Years ago, when I was traveling to different churches and seeking a job as a youth pastor, I ended up at a fairly conservative Baptist church. I don’t mean to pick on that denomination, but while there on my interview, I was put into a bit of a bind by a particular question I was asked in front of a group of parents and students. “Do you think it’s OK to watch rated R movies?”

The reason this question proved to be so awkward was that it’s loaded with assumptions, and implications for the wrong answer. It also is the kind of question that makes people look at Christians all goofy. As a guy that wasn’t quite out of college, and a month or so from getting married with absolutely no job prospects, I wanted to be sure to answer in a way that both represented me truthfully and somehow appeased her and any that were listening so I could get the stupid job. Because, hey, we all need money, and making money doing the thing you want to do is preferable.

The funniest thing about that question is that the answer has become one of the things I’ve set my future plans on.

First, let’s back up a bit. I’m a Christ follower. Some of you might not know that, if you only know me from the Intertubes. For better or worse, I don’t make a big deal about it on the Web. This site is an attempt to change that a bit, as I’ve recently made a commitment in my life to draw a line between my faith and my writing. This doesn’t mean that I write cheesy “Christian” stories, if Seven Sons or Web Zeroes are any indication, just the same way that I don’t only read or watch Christian things.

Harry PotterAnd this is where the movie thing comes back in. I’m a heavy believer that all truth is God’s Truth, with a capital “T”. Let me unpack that a bit more: I feel that every story worth reading and writing is one that is a spoke off the hub of the human narrative. And I believe the human narrative is this: that we are a people that ultimately want to be reconciled to God. Packed within that greater tale are stories about redemption, grace, forgiveness, good and evil and all kinds of other things. Now, that isn’t to say that these great stories are “Christian” or “spiritual” stories, exactly, but that they function in a role that connects us to the real story, the one that we are taking part in every day. Knowingly or unknowingly, storytellers have the power to transport us to a realm where we see into the truth of things, and we connect with that at the core of who we are. That’s why movies and books can affect us so deeply.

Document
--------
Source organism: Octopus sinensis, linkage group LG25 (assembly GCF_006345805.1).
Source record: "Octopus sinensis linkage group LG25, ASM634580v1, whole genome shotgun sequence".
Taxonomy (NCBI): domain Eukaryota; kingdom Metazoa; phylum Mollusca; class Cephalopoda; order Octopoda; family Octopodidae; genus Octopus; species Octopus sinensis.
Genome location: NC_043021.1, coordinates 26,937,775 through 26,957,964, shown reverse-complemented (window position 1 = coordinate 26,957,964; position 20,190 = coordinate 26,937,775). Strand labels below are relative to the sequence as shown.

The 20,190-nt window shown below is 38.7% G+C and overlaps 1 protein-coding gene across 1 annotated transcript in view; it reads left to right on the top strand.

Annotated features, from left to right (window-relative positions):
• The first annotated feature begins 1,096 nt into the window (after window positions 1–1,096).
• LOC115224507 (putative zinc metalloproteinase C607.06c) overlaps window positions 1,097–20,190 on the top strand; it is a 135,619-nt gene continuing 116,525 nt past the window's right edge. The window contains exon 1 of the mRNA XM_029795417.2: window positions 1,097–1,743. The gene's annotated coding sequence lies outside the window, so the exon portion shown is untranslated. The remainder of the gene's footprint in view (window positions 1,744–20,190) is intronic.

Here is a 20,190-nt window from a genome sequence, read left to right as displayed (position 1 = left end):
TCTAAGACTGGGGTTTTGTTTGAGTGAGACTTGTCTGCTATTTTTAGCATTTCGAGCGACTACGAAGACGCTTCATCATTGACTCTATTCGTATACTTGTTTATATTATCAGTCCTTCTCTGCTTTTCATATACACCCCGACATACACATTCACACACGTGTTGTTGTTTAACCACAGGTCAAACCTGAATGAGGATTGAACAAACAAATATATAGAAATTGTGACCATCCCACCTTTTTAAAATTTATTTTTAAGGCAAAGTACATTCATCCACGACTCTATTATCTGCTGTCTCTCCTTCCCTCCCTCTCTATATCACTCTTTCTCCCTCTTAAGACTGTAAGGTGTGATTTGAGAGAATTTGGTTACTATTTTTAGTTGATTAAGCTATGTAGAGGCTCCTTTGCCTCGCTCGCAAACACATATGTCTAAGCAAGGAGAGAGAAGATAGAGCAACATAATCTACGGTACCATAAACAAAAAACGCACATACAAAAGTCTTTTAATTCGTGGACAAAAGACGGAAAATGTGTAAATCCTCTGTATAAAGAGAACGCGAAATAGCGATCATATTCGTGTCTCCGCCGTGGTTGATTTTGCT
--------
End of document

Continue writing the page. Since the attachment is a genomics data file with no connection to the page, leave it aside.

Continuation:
And really, I think that when you recall the best stories that you’ve seen or taken part in, nearly all can be traced back to the human narrative in this fashion. I’ve always asserted that Harry Potter’s story of redemptive and sacrificial love is one of the most modern Christian tales I’ve had the pleasure of reading, simply because it is talking about genuine love being the power over death, rather than some remote and far off Disney love. Likewise, Star Wars is about the fall and redemption of one Anakin Skywalker. Even tales that dive into the darkest parts of human nature, such as one of my favorite movies Magnolia, weave a story about the idea that when things go to complete crap, there is still hope.